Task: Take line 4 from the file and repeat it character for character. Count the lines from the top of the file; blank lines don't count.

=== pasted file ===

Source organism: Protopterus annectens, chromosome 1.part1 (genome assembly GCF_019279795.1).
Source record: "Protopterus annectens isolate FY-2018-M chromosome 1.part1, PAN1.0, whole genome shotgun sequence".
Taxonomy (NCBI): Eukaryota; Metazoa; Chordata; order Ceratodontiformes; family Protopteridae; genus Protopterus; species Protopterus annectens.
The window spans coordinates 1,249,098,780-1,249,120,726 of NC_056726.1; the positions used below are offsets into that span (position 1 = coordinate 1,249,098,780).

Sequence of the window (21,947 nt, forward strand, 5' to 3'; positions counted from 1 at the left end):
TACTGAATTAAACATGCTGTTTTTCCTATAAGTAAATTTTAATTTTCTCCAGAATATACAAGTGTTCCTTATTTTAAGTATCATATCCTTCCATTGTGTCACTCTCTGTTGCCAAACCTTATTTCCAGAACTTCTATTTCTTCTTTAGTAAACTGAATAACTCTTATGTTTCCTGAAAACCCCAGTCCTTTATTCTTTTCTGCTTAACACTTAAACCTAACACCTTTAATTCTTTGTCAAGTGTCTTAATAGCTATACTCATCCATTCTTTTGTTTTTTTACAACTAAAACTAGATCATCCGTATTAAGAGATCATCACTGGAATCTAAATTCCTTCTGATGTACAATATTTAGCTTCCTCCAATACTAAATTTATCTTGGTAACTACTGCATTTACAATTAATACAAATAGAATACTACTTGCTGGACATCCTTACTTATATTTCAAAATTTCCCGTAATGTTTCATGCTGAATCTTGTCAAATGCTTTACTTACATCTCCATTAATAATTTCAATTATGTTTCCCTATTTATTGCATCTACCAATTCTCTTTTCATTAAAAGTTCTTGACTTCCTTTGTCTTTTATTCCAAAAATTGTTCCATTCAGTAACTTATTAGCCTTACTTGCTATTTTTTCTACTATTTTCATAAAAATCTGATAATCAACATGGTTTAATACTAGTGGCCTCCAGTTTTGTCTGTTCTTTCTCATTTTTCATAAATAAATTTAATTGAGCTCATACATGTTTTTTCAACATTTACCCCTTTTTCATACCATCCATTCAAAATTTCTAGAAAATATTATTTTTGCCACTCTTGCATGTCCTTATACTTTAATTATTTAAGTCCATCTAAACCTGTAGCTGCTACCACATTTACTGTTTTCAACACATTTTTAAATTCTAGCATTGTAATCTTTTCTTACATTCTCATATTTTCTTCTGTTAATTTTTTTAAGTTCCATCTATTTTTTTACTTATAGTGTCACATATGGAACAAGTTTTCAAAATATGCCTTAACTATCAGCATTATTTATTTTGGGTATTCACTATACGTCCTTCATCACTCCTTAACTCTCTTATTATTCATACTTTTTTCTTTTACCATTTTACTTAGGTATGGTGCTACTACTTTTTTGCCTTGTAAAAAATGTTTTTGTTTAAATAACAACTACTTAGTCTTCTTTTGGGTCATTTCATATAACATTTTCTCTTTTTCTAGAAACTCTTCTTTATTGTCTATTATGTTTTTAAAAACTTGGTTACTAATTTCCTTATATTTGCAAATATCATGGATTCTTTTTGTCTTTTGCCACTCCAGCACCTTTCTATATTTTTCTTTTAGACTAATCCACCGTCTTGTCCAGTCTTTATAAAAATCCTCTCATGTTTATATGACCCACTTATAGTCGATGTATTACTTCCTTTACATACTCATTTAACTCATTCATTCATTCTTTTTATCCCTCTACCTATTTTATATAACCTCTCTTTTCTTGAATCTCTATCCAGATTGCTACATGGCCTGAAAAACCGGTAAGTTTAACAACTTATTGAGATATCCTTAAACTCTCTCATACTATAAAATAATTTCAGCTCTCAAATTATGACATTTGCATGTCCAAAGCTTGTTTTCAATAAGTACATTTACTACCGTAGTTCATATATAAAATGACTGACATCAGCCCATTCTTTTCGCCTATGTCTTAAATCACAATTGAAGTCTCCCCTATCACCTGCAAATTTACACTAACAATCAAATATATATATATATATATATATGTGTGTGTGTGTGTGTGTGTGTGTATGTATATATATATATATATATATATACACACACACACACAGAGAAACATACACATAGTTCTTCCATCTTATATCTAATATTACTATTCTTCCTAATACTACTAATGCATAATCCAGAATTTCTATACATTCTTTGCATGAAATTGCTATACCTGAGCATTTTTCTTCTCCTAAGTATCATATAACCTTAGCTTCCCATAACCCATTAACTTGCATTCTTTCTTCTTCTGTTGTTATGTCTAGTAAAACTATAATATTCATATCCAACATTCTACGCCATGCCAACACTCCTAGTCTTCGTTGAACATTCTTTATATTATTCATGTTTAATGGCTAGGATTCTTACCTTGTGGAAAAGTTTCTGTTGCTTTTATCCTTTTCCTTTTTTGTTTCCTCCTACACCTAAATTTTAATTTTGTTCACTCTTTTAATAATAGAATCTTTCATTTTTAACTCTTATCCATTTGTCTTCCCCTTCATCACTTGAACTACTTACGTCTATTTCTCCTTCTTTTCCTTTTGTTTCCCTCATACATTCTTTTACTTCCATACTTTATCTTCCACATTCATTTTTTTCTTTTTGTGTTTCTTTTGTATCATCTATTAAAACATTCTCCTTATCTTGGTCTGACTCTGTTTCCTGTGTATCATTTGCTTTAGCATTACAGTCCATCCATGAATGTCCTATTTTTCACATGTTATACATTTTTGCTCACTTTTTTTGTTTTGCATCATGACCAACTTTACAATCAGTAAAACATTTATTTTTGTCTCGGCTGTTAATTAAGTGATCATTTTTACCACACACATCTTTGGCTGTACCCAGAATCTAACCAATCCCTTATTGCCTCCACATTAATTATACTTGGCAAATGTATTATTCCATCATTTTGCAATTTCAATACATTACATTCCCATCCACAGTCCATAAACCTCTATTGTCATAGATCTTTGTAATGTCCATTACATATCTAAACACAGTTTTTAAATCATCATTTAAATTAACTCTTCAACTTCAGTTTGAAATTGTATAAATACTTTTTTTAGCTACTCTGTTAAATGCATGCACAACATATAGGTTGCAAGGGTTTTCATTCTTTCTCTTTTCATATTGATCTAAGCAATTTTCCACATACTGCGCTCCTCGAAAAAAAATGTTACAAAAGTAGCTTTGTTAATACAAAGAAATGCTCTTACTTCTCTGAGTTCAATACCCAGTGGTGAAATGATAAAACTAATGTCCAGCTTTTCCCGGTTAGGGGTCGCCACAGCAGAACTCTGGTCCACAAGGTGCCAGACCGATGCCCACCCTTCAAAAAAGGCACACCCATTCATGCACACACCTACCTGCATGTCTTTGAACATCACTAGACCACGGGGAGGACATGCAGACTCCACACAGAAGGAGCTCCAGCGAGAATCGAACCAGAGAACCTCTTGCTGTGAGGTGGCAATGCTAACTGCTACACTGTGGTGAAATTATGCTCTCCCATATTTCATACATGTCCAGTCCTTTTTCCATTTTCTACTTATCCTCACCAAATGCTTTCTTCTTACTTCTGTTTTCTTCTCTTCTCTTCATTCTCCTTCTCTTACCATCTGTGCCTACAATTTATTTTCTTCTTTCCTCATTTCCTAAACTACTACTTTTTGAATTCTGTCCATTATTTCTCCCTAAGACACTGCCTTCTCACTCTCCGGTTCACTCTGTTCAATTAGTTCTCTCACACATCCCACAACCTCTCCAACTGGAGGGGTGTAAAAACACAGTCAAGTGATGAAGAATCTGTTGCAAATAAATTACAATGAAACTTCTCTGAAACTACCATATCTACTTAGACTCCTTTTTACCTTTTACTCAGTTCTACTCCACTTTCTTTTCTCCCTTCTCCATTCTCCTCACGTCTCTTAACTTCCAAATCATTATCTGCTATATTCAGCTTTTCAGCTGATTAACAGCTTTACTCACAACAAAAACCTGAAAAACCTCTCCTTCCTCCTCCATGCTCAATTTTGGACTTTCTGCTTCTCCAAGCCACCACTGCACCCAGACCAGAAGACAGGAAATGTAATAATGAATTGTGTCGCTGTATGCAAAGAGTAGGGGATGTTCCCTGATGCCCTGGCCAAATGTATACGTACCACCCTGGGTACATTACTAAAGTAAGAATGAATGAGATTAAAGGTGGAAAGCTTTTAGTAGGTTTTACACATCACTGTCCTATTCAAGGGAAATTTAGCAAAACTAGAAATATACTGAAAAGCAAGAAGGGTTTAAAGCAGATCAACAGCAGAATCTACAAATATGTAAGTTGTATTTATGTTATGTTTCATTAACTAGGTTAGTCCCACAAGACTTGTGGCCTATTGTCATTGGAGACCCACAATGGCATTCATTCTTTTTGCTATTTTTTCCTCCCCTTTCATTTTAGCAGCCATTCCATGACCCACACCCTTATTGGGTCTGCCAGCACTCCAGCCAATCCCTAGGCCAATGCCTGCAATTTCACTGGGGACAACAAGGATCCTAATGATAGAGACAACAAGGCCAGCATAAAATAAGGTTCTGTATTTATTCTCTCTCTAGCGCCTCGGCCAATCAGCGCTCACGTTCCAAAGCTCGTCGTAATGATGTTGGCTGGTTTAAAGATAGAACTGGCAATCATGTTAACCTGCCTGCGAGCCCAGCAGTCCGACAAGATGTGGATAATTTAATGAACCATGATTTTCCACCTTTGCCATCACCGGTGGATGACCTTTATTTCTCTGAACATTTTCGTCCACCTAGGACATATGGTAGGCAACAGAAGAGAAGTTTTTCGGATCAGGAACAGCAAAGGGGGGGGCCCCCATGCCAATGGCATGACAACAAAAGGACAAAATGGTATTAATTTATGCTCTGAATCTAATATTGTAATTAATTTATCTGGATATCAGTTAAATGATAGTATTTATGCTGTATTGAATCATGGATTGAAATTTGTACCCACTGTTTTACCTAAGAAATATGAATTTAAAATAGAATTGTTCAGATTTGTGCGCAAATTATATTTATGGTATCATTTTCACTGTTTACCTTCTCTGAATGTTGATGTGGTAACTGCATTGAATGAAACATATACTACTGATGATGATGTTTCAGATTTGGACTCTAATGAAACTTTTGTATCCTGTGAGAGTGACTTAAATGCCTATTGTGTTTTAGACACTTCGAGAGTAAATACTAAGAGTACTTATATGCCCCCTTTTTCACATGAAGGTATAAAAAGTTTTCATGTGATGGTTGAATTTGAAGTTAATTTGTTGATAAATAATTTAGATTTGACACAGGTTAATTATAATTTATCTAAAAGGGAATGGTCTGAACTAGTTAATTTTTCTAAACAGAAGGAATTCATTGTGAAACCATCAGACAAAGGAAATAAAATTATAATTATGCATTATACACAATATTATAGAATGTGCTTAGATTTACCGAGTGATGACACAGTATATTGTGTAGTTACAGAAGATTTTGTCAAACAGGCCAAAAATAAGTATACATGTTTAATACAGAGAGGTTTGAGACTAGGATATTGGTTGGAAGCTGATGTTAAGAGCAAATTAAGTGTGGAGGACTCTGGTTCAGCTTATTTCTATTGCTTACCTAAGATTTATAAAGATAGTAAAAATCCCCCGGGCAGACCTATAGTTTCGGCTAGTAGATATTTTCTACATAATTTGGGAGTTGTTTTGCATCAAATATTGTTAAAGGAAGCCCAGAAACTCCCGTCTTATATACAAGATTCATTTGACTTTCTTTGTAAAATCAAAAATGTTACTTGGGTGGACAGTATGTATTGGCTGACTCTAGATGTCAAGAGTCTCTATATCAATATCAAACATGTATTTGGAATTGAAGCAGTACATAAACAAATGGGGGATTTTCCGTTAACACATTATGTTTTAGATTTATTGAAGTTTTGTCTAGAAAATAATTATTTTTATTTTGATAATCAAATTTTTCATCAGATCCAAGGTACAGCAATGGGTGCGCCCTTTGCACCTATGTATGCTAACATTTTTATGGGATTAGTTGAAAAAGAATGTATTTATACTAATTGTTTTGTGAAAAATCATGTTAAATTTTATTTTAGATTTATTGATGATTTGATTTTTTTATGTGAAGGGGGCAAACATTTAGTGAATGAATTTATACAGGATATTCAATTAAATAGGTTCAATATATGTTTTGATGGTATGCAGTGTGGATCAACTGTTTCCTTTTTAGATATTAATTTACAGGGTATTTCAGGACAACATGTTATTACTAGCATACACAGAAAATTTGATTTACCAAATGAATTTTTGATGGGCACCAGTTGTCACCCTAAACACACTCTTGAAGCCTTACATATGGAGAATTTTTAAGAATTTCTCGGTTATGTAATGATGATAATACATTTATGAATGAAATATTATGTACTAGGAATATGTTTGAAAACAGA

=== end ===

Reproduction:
The window spans coordinates 1,249,098,780-1,249,120,726 of NC_056726.1; the positions used below are offsets into that span (position 1 = coordinate 1,249,098,780).